Beating The Odds
by Sharon Rolenc
Liddard at the Littleton Adventist Hospital about a week after the accident that fractured her top two vertebrae."Knowing how extremely close I was to dying...I can only thank God for that woman praying for me."
From her early days at St. Catherine University, Emily Liddiard sp'06 felt God calling her to missionary work in Botswana. "I knew that I wasn't going to be a music teacher in America, but that my training would help me use music in my ministry here in Botswana," says Liddiard, a native of Michigan who graduated with a Bachelor of Arts in music education and a pastoral ministry certificate.
As a missionary with Youth for Christ USA, Liddiard works with Botswana youth in schools, community centers, retreats, camps, hospitals and churches. During weekly high school visits, she puts her education to use with music, drama, dance and rap to make her messages relevant.
Botswana is suffering one of the most severe HIV/AIDS epidemics in the world, so Liddiard focuses her work on prevention, encouraging abstinence and good decision making. She's also started a mentoring program, similar to Big Brothers, Big Sisters, that pairs young adults with teenagers.
"With so many fatherless homes and orphans due to AIDS, this seems a timely program to help youth make wise decisions during their crucial formative years," she says. What Liddiard cherishes most are the opportunities for one-on-one mentorship with youth in crisis. She helps them find hope again — like the time she sang over the phone to a girl who had attempted suicide.
Liddiard almost didn't make it toBotswana. Four years ago, her life hung by a thread after the van carrying her and other missionary trainees in Colorado was struck by a car traveling at high speed. Three passengers died; Liddiard was among three who survived. She broke the top two vertebrae of her spine and tore two arteries in her neck.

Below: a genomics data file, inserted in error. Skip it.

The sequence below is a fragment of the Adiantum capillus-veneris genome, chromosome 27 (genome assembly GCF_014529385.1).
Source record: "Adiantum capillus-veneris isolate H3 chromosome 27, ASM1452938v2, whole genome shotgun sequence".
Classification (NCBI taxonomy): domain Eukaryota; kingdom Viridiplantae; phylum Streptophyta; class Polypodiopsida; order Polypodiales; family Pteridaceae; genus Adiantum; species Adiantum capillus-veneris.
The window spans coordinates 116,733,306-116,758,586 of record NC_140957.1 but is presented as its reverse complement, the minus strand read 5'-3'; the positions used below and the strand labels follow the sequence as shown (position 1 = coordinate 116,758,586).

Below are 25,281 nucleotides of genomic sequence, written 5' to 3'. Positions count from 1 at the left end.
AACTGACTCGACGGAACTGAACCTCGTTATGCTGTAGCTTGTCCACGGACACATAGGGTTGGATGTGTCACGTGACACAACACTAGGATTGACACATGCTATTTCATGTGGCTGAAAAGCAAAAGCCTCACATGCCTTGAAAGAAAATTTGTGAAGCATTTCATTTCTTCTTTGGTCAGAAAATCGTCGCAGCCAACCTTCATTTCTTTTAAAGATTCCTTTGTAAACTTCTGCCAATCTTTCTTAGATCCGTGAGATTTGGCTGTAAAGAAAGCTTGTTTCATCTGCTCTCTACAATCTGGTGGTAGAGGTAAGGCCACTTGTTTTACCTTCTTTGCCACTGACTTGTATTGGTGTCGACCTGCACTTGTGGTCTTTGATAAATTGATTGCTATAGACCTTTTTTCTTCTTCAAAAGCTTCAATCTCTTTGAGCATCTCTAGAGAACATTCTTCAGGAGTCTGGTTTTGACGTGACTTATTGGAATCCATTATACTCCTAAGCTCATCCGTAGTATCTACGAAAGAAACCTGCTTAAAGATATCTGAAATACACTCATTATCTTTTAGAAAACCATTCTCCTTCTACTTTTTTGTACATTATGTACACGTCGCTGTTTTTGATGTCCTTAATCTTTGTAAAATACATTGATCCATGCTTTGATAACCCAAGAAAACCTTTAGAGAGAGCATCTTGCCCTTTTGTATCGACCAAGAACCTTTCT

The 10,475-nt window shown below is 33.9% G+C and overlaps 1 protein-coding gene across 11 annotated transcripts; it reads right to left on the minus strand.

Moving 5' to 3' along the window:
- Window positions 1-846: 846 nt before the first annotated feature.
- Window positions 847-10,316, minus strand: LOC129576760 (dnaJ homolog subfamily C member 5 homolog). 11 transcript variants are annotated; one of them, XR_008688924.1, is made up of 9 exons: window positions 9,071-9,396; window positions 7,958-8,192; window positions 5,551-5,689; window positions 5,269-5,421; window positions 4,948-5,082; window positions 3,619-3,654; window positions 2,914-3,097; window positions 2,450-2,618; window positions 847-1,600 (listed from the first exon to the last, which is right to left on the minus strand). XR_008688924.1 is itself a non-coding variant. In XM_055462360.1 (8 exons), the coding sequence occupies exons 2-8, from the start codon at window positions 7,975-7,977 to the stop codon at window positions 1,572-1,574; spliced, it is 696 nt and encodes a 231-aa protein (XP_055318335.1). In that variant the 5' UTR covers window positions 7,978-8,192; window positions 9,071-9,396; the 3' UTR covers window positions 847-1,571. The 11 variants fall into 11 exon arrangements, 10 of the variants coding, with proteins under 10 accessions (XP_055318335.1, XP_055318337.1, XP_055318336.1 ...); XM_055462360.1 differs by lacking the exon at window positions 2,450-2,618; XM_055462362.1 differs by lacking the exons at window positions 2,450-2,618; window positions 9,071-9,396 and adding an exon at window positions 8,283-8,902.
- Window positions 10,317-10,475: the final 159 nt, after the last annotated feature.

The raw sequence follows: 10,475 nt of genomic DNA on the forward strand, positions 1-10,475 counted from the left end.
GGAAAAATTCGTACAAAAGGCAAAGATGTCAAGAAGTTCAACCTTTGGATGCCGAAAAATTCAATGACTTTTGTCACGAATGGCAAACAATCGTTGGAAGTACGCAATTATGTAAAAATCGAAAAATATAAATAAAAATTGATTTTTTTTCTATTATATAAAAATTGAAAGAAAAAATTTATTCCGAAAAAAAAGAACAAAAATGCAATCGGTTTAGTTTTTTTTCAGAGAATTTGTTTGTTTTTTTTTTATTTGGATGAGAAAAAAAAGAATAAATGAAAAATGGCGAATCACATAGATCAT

Two off-duty paramedics happened to be driving by the crash scene. They stopped along with a couple on their way to church. The woman tried to calm a terrified Liddiard and held her hands tightly, which prevented the arteries in her neck from being severed. "Knowing how extremely close I was to dying or becoming paralyzed, I can only thank God for that woman praying for me," she says.
Emily Liddiard SP'06 with members of the Scripture Union Club from Maoka Junior Secondary School in Gaborone, the capital city of Botswana.
Liddiard was rushed to the hospital for emergency surgery and later placed in a titanium neck brace. With no serious brain trauma, she was able to walk out of the hospital 13 days later. Soon, Liddiard was running, biking and hiking mountains again — more quickly than anyone imagined. Numerous medical professionals have called her recovery miraculous.
"The two-year delay in getting to Botswana certainly deepened my character and understanding of suffering," Liddiard says. "It gave me a heightened sensitivity and empathy for those who are hurting, emotionally and physically."